Thus, a labeled hollow container with a satisfactory appearance free from blisters can be produced through a short molding cycle at low cost. The thus obtained labeled hollow containers can be used as shampoo containers, edible oil bottles, motor oil containers, containers for bactericides for sanitary ware, a float of rice-planting machines, toys, molded articles such as surfing boards, and other various containers for daily uses.
The present invention is now illustrated in greater detail with reference to the following Examples, but it should be understood that the present invention is not construed as being limited thereto. In these examples, all the percents, parts, and ratios are by weight unless otherwise indicated.
In the Examples and Comparative Examples, evaluation of mold-in labels and measurement of melting points of resins were made as follows.
1) Evaluation of Label:
A total area ratio of blisters in the label area was measured and marked according to the following rating system. The marks of five containers per each experiment were added up.
5 . . . No blister was observed.
4 . . . Less than 10%.
3 . . . From 10% up to less than 20%.
2 . . . From 20% up to less than 50%.
1 . . . 50% or more.
Measured according to JIS P8138.
2) Measurement of Melting Point:
The fusion peak temperature as measured with a DSC was taken as a melting point.
Composition A comprising 85 parts of polypropylene ("MITSUBISHI POLYPROMA-6" produced by Mitsubishi Petrochemical Co., Ltd.; melting point: 164° C.) and 15 parts of natural ground calcium carbonate (particle size: 1.5 μm, hereinafter the same) was melt-kneaded in an extruder and extruded from a die at 250° C. to obtain a sheet. The sheet was cooled to about 50° C. The sheet was heated to about 153° C. and longitudinally stretched at a stretch ratio of 4 by making use of a peripheral speed difference between rolls to obtain uniaxially stretched film A.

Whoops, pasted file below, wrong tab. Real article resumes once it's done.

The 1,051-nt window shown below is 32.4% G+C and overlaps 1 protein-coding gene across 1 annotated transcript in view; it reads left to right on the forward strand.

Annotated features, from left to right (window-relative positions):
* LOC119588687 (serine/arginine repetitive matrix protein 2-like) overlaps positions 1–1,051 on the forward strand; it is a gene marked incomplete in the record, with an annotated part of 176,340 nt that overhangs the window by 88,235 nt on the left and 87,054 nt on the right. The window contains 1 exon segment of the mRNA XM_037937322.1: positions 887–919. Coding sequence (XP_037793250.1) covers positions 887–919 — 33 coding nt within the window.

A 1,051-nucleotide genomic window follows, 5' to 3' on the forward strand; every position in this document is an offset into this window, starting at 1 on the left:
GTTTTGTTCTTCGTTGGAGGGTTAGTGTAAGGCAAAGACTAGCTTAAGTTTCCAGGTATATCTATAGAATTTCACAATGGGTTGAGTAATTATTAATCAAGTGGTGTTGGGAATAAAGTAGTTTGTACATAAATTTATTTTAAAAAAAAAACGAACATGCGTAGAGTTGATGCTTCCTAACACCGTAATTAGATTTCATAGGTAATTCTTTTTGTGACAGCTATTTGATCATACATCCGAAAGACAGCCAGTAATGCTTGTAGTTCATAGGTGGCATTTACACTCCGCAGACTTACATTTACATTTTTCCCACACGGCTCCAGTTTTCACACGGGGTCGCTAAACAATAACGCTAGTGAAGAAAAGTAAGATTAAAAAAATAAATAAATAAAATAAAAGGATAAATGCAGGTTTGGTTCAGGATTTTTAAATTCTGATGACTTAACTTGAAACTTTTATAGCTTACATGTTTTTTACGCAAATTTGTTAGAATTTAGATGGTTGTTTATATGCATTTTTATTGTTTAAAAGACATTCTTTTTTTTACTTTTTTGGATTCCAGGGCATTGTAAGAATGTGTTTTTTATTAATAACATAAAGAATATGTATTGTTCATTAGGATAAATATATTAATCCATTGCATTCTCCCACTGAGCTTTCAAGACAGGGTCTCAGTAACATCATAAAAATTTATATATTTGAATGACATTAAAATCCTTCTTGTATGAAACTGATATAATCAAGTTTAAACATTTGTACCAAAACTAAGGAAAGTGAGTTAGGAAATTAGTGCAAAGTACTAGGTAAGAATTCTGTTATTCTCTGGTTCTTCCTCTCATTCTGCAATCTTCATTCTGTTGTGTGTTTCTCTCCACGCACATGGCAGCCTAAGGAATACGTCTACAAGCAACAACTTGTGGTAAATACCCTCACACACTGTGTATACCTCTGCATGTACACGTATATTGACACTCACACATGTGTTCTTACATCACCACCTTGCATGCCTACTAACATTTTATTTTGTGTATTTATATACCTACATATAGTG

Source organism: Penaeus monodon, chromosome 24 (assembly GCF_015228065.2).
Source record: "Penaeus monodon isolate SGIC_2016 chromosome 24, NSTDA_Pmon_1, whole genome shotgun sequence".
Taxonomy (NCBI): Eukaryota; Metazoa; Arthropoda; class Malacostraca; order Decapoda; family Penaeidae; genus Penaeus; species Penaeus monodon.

Composition B2 comprising 52 parts of polypropylene ("MITSUBISHI NOBLENMA-3", produced by Mitsubishi Petrochemical Co., Ltd.; melting point: 166° C.), 3 parts of high-density polyethylene having a density of 0.960 g/cm3 ("YUKARON HARD EY-40", produced by Mitsubishi Petrochemical Co., Ltd.; melting point: 134° C.), and 45 parts of natural ground calcium carbonate and composition B1 comprising 47 parts of polypropylene "MA-3", 5 parts of maleic anhydride-grafted polypropylene (produced by Mitsubishi Petrochemical Co., Ltd.; maleic anhydride content: 0.5%; melting point: 164° C.), 3 parts of high-density polyethylene "EY-40", and 45 parts of natural ground calcium carbonate were separately melt-kneaded in the respective extruders, fed to the same die where they were laminated, and extruded at 250° C. on one side of stretched film A to obtain a 3-layered laminate film with layer B1 as an external layer.
Separately, composition C comprising 52 parts of polypropylene "MA-3", 3 parts of high-density polyethylene "EY-40", and 45 parts of natural ground calcium carbonate and composition D comprising 30 parts of linear polyethylene ("MITSUBISHI POLYETHY LL UJ580", produced by Mitsubishi Petrochemical Co., Ltd.; melting point: 127° C.), 50 parts of low-density polyethylene ("MITSUBISHI POLYETHY LD LK-40", produced by Mitsubishi Petrochemical Co., Ltd.; melting point: 108° C.), and 20 parts of an ethylene-methyl acrylate copolymer (melting point: 86° C.) were separately melt-kneaded in the respective extruders, fed to the same die where they were laminated, and extruded at 250° C. on the other side of stretched film A to obtain a 5-layered laminate sheet with layer D as an external layer. At this time, the surface of layer D (heat-sealable resin layer) was embossed by means of a reverse gravure roll having 150 embossing lines.